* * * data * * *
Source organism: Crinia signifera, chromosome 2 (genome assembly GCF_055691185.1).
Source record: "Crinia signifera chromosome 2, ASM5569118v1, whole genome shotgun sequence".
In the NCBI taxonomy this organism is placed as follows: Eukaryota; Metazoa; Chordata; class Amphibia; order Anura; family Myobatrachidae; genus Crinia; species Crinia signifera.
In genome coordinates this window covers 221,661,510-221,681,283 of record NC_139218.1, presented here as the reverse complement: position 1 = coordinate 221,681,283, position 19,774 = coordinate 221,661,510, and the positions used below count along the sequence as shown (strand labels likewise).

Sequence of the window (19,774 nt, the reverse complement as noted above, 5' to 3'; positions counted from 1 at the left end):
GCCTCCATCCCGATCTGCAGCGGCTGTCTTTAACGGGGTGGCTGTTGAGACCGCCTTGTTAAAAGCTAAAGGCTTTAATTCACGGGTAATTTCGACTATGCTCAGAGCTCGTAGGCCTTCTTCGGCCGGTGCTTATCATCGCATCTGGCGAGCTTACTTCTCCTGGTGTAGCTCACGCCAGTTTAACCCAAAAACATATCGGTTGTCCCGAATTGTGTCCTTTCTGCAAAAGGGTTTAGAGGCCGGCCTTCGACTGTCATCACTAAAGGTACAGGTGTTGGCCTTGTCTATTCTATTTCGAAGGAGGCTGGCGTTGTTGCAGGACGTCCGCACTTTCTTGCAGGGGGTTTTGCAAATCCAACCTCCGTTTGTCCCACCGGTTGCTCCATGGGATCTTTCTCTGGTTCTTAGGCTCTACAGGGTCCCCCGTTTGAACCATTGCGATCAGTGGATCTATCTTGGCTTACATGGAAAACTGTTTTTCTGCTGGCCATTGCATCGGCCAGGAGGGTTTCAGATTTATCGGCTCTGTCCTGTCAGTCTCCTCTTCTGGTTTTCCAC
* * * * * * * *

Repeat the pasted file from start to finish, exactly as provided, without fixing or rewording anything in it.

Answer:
Source organism: Crinia signifera, chromosome 2 (genome assembly GCF_055691185.1).
Source record: "Crinia signifera chromosome 2, ASM5569118v1, whole genome shotgun sequence".
In the NCBI taxonomy this organism is placed as follows: Eukaryota; Metazoa; Chordata; class Amphibia; order Anura; family Myobatrachidae; genus Crinia; species Crinia signifera.
In genome coordinates this window covers 221,661,510-221,681,283 of record NC_139218.1, presented here as the reverse complement: position 1 = coordinate 221,681,283, position 19,774 = coordinate 221,661,510, and the positions used below count along the sequence as shown (strand labels likewise).

Sequence of the window (19,774 nt, the reverse complement as noted above, 5' to 3'; positions counted from 1 at the left end):
GCCTCCATCCCGATCTGCAGCGGCTGTCTTTAACGGGGTGGCTGTTGAGACCGCCTTGTTAAAAGCTAAAGGCTTTAATTCACGGGTAATTTCGACTATGCTCAGAGCTCGTAGGCCTTCTTCGGCCGGTGCTTATCATCGCATCTGGCGAGCTTACTTCTCCTGGTGTAGCTCACGCCAGTTTAACCCAAAAACATATCGGTTGTCCCGAATTGTGTCCTTTCTGCAAAAGGGTTTAGAGGCCGGCCTTCGACTGTCATCACTAAAGGTACAGGTGTTGGCCTTGTCTATTCTATTTCGAAGGAGGCTGGCGTTGTTGCAGGACGTCCGCACTTTCTTGCAGGGGGTTTTGCAAATCCAACCTCCGTTTGTCCCACCGGTTGCTCCATGGGATCTTTCTCTGGTTCTTAGGCTCTACAGGGTCCCCCGTTTGAACCATTGCGATCAGTGGATCTATCTTGGCTTACATGGAAAACTGTTTTTCTGCTGGCCATTGCATCGGCCAGGAGGGTTTCAGATTTATCGGCTCTGTCCTGTCAGTCTCCTCTTCTGGTTTTCCAC